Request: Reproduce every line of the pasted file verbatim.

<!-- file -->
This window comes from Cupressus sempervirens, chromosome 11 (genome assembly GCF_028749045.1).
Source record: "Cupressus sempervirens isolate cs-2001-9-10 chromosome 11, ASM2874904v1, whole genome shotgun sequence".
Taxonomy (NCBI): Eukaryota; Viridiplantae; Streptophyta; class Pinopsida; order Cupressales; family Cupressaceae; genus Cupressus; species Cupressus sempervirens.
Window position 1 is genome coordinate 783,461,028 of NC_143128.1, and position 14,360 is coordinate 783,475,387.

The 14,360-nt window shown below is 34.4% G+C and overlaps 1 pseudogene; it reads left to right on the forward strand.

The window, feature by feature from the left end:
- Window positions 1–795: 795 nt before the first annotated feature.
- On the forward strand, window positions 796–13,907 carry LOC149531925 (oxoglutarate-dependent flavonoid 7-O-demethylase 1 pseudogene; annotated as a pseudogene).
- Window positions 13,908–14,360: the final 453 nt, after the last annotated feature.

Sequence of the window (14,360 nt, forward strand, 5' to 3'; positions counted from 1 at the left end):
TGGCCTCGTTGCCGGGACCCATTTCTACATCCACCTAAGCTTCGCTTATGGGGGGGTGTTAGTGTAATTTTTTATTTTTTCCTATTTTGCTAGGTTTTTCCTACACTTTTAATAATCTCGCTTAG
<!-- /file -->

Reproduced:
This window comes from Cupressus sempervirens, chromosome 11 (genome assembly GCF_028749045.1).
Source record: "Cupressus sempervirens isolate cs-2001-9-10 chromosome 11, ASM2874904v1, whole genome shotgun sequence".
Taxonomy (NCBI): Eukaryota; Viridiplantae; Streptophyta; class Pinopsida; order Cupressales; family Cupressaceae; genus Cupressus; species Cupressus sempervirens.
Window position 1 is genome coordinate 783,461,028 of NC_143128.1, and position 14,360 is coordinate 783,475,387.

The 14,360-nt window shown below is 34.4% G+C and overlaps 1 pseudogene; it reads left to right on the forward strand.

The window, feature by feature from the left end:
- Window positions 1–795: 795 nt before the first annotated feature.
- On the forward strand, window positions 796–13,907 carry LOC149531925 (oxoglutarate-dependent flavonoid 7-O-demethylase 1 pseudogene; annotated as a pseudogene).
- Window positions 13,908–14,360: the final 453 nt, after the last annotated feature.

Sequence of the window (14,360 nt, forward strand, 5' to 3'; positions counted from 1 at the left end):
TGGCCTCGTTGCCGGGACCCATTTCTACATCCACCTAAGCTTCGCTTATGGGGGGGTGTTAGTGTAATTTTTTATTTTTTCCTATTTTGCTAGGTTTTTCCTACACTTTTAATAATCTCGCTTAG